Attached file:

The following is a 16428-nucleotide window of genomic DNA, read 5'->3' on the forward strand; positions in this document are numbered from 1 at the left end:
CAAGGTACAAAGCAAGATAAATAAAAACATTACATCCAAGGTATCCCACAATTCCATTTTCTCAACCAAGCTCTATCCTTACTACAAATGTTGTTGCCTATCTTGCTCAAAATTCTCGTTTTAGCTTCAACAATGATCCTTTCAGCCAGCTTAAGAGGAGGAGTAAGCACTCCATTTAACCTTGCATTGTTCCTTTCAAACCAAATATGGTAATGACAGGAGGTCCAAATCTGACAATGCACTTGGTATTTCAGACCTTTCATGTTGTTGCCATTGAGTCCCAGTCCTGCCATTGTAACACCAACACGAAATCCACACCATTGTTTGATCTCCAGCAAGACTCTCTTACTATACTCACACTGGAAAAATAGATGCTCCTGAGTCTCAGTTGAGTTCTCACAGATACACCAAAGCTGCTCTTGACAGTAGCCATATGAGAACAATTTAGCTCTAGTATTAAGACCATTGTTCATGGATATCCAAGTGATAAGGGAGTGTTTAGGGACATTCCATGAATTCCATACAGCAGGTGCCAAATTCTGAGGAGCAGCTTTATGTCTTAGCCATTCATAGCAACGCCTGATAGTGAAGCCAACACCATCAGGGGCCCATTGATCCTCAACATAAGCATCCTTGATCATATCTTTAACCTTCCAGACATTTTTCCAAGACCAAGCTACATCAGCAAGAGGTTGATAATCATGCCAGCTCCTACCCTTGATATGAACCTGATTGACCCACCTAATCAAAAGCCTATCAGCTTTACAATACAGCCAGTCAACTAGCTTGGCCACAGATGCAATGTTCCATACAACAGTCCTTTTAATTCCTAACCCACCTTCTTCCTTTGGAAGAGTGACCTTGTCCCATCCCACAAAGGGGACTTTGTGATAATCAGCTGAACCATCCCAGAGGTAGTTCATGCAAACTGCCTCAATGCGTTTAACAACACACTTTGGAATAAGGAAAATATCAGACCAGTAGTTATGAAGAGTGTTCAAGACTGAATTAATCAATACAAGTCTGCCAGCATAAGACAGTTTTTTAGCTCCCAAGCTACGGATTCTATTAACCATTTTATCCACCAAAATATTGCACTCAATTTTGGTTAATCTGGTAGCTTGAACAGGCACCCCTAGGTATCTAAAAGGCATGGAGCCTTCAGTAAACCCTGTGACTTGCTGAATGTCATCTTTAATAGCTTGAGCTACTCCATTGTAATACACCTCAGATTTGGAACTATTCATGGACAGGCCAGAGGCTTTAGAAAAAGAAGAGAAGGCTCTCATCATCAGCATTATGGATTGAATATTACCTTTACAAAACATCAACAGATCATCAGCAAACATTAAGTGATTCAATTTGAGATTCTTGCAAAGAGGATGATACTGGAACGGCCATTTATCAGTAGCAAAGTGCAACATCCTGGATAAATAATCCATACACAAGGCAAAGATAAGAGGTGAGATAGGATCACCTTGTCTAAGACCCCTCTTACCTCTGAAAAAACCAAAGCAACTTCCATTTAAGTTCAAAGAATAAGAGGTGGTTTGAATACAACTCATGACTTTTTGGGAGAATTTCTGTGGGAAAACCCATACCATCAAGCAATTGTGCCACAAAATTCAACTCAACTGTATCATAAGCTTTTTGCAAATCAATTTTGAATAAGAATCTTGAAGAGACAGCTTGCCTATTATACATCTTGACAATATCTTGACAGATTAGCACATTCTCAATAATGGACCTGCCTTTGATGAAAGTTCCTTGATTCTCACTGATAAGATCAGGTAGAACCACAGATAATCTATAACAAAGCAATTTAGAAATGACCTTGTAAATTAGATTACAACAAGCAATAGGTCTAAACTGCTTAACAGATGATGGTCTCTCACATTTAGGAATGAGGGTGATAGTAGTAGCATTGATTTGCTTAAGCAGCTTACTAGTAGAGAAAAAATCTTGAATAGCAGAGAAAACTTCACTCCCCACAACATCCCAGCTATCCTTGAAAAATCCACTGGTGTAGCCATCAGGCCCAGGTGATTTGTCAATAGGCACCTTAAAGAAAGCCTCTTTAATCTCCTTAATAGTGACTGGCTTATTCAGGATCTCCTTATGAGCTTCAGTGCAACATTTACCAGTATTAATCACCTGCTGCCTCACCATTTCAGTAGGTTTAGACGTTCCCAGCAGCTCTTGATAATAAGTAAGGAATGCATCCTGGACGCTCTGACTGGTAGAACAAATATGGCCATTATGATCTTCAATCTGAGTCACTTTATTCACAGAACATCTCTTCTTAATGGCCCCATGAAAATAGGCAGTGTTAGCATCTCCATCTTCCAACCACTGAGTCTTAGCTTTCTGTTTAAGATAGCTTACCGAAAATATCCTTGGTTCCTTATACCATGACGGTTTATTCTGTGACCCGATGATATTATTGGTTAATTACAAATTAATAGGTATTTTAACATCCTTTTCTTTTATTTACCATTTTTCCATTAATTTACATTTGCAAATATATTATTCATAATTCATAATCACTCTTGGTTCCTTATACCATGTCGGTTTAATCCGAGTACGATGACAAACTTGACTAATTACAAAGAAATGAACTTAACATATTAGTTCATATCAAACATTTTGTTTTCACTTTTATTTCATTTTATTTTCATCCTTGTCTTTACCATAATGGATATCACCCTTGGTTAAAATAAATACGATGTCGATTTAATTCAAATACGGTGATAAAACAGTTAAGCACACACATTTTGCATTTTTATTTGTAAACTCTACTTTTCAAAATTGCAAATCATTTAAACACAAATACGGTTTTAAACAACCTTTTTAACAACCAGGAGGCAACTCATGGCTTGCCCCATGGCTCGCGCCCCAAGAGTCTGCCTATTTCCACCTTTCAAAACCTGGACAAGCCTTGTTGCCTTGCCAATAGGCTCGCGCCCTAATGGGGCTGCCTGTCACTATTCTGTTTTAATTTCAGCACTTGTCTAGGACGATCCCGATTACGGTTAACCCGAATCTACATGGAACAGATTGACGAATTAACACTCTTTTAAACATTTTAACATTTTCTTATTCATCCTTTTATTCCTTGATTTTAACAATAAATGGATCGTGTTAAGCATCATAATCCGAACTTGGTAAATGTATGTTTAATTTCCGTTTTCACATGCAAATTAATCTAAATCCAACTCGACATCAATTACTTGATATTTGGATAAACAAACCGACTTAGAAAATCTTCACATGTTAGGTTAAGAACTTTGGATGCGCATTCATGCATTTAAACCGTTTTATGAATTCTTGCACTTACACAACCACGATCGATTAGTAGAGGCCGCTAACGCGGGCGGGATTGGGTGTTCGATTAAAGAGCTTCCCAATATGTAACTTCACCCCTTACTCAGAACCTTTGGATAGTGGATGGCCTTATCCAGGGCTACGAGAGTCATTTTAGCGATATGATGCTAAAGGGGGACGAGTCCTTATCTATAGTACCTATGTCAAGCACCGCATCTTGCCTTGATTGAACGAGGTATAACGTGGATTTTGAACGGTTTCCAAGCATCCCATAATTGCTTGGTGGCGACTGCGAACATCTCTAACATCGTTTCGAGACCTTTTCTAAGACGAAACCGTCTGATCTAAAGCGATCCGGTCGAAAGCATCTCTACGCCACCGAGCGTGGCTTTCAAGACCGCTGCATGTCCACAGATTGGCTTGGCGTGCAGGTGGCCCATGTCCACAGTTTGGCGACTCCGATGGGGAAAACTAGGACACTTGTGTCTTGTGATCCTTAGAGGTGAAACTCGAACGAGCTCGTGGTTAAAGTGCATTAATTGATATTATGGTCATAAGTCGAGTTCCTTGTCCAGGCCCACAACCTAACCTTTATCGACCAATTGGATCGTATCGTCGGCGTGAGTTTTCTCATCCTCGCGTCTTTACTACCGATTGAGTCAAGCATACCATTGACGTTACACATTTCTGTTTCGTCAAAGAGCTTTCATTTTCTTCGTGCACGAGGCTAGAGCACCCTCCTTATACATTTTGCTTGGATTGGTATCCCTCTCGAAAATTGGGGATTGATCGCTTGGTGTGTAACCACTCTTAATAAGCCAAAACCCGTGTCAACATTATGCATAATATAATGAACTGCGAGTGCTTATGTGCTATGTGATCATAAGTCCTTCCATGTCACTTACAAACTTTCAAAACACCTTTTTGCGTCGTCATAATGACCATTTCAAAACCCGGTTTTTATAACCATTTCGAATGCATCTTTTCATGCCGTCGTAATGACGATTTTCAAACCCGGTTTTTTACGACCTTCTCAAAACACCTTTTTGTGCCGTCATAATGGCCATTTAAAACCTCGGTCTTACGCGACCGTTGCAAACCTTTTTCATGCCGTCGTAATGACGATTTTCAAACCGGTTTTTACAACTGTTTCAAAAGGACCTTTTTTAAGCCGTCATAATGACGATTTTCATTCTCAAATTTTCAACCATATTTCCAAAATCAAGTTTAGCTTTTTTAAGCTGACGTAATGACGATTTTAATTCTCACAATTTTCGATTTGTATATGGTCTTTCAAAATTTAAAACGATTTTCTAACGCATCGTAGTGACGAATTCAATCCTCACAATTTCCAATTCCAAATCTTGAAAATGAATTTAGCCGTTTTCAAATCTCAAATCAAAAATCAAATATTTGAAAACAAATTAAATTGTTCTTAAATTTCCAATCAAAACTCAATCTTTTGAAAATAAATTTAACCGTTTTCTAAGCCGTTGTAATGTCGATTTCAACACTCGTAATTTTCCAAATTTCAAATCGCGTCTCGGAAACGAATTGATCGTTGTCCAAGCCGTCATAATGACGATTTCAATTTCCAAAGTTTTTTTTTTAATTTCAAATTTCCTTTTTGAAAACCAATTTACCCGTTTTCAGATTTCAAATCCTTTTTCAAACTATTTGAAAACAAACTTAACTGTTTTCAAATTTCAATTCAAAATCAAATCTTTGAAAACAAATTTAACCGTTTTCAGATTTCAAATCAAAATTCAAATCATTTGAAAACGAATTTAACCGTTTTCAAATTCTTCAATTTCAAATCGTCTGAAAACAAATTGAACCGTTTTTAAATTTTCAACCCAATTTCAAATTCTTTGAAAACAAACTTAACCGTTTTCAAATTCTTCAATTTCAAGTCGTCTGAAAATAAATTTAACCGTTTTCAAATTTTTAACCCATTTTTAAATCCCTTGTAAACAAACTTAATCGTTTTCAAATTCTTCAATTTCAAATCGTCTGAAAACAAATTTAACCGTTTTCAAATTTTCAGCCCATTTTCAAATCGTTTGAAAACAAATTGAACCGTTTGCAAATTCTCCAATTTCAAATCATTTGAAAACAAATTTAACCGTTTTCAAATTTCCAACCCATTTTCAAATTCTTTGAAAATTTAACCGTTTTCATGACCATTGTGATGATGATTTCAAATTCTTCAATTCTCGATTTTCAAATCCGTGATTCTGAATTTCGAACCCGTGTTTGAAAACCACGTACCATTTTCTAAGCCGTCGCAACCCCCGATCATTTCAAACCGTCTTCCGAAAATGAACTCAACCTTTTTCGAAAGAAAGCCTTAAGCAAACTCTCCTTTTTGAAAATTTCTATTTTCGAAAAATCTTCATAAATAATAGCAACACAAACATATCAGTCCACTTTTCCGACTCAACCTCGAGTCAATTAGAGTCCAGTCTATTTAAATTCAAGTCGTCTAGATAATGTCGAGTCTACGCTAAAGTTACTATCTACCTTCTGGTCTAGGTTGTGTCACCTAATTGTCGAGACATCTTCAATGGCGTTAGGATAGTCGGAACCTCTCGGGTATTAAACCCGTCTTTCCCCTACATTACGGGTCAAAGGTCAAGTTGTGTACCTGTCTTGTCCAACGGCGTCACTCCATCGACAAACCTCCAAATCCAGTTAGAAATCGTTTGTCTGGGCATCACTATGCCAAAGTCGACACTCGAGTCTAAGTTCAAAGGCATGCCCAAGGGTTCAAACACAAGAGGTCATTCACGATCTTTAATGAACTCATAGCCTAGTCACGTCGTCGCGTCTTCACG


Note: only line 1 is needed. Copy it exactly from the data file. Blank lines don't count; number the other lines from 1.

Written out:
The following is a 16428-nucleotide window of genomic DNA, read 5'->3' on the forward strand; positions in this document are numbered from 1 at the left end: